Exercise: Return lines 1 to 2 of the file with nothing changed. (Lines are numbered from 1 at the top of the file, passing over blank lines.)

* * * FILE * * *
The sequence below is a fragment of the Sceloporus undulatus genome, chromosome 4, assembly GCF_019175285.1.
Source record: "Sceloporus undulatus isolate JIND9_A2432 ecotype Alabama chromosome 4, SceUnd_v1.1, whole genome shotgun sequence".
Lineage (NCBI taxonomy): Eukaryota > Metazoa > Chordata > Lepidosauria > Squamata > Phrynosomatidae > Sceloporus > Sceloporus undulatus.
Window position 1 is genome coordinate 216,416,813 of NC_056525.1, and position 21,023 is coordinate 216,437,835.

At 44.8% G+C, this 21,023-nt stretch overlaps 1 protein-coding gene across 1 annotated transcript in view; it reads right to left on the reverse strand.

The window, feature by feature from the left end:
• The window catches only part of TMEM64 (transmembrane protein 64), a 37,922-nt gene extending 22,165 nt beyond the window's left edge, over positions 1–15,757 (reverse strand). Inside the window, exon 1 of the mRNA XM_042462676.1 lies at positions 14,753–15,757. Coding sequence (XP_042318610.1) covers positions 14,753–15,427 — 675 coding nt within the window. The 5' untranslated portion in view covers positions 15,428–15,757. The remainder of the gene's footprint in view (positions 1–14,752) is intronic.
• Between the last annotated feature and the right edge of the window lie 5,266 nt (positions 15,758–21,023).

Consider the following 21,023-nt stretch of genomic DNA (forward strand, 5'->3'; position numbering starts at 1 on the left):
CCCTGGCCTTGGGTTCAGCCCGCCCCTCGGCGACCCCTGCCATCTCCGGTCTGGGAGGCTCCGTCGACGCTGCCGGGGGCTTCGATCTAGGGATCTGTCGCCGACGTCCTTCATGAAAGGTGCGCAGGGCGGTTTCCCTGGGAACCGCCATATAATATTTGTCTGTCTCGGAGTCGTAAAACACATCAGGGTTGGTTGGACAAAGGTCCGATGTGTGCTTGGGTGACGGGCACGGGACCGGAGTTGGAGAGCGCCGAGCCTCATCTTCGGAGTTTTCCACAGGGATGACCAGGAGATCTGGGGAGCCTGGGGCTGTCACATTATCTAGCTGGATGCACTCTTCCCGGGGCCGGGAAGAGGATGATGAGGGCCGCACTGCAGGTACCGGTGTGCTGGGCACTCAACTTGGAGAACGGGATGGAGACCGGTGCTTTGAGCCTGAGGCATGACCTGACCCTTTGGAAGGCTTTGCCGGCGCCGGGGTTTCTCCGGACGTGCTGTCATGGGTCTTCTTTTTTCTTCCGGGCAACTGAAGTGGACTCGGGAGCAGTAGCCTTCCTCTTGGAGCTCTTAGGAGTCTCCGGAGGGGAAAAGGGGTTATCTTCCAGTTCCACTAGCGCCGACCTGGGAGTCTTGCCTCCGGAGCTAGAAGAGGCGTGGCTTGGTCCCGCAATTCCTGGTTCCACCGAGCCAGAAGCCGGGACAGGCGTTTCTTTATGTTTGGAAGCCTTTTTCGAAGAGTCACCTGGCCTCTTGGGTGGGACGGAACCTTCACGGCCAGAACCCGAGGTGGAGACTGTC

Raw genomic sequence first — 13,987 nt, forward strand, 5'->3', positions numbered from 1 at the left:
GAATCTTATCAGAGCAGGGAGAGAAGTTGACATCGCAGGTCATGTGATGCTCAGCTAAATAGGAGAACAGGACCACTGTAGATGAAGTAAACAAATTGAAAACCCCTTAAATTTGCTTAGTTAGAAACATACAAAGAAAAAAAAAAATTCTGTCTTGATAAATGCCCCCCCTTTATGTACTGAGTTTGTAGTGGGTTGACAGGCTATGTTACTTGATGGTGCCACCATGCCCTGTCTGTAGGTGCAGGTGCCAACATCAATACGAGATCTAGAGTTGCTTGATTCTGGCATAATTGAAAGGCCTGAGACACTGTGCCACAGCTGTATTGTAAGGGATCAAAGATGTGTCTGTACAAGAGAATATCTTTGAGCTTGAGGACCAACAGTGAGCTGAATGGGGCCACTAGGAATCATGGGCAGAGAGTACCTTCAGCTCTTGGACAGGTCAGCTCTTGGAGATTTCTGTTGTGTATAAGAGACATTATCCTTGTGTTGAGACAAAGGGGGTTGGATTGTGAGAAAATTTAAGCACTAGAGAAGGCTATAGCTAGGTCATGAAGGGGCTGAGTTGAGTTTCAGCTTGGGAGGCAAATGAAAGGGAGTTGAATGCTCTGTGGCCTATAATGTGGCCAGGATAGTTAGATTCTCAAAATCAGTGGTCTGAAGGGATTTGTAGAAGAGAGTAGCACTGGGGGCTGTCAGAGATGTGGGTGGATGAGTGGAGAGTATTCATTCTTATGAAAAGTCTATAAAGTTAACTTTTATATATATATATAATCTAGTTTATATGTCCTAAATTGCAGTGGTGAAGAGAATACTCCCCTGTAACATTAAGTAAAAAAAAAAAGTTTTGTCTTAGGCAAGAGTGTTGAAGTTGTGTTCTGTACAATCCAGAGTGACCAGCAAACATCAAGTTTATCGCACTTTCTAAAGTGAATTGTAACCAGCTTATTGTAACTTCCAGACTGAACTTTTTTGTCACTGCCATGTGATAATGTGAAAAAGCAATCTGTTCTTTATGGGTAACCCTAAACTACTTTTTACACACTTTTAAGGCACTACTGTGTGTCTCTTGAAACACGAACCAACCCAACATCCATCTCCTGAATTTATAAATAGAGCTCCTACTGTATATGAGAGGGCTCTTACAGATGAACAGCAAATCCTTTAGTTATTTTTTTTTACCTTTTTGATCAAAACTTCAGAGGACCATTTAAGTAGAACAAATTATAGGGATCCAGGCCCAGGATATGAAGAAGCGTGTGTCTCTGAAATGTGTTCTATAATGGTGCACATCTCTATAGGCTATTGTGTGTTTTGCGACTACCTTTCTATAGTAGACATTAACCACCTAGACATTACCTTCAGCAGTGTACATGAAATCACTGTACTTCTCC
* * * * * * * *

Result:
The sequence below is a fragment of the Sceloporus undulatus genome, chromosome 4, assembly GCF_019175285.1.
Source record: "Sceloporus undulatus isolate JIND9_A2432 ecotype Alabama chromosome 4, SceUnd_v1.1, whole genome shotgun sequence".